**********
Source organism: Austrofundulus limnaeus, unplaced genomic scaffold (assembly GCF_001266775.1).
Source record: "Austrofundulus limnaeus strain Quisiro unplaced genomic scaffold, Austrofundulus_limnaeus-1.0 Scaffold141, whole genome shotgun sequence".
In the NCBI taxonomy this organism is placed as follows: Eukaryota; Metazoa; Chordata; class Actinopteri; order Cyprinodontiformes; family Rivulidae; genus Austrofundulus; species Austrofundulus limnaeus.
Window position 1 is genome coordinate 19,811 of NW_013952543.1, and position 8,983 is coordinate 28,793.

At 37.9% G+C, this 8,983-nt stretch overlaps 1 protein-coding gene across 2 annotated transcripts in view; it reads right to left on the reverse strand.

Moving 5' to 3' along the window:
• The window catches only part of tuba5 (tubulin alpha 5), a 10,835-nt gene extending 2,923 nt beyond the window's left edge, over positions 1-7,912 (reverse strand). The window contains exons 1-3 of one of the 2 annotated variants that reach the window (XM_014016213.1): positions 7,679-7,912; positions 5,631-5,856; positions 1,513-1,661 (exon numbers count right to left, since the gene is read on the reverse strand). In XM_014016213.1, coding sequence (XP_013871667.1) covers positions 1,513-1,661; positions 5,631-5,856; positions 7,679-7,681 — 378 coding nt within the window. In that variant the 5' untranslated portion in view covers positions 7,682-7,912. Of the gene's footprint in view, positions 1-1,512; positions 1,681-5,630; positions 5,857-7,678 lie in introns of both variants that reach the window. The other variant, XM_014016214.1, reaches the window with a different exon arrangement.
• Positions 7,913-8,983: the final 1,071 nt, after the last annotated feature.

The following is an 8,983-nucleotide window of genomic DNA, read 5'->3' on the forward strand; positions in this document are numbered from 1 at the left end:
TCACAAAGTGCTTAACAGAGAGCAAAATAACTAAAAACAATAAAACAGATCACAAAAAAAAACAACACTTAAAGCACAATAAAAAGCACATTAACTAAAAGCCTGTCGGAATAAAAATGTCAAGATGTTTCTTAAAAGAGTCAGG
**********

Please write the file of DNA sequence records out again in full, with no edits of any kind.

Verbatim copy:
Source organism: Austrofundulus limnaeus, unplaced genomic scaffold (assembly GCF_001266775.1).
Source record: "Austrofundulus limnaeus strain Quisiro unplaced genomic scaffold, Austrofundulus_limnaeus-1.0 Scaffold141, whole genome shotgun sequence".
In the NCBI taxonomy this organism is placed as follows: Eukaryota; Metazoa; Chordata; class Actinopteri; order Cyprinodontiformes; family Rivulidae; genus Austrofundulus; species Austrofundulus limnaeus.
Window position 1 is genome coordinate 19,811 of NW_013952543.1, and position 8,983 is coordinate 28,793.

At 37.9% G+C, this 8,983-nt stretch overlaps 1 protein-coding gene across 2 annotated transcripts in view; it reads right to left on the reverse strand.

Moving 5' to 3' along the window:
• The window catches only part of tuba5 (tubulin alpha 5), a 10,835-nt gene extending 2,923 nt beyond the window's left edge, over positions 1-7,912 (reverse strand). The window contains exons 1-3 of one of the 2 annotated variants that reach the window (XM_014016213.1): positions 7,679-7,912; positions 5,631-5,856; positions 1,513-1,661 (exon numbers count right to left, since the gene is read on the reverse strand). In XM_014016213.1, coding sequence (XP_013871667.1) covers positions 1,513-1,661; positions 5,631-5,856; positions 7,679-7,681 — 378 coding nt within the window. In that variant the 5' untranslated portion in view covers positions 7,682-7,912. Of the gene's footprint in view, positions 1-1,512; positions 1,681-5,630; positions 5,857-7,678 lie in introns of both variants that reach the window. The other variant, XM_014016214.1, reaches the window with a different exon arrangement.
• Positions 7,913-8,983: the final 1,071 nt, after the last annotated feature.

The following is an 8,983-nucleotide window of genomic DNA, read 5'->3' on the forward strand; positions in this document are numbered from 1 at the left end:
TCACAAAGTGCTTAACAGAGAGCAAAATAACTAAAAACAATAAAACAGATCACAAAAAAAAACAACACTTAAAGCACAATAAAAAGCACATTAACTAAAAGCCTGTCGGAATAAAAATGTCAAGATGTTTCTTAAAAGAGTCAGG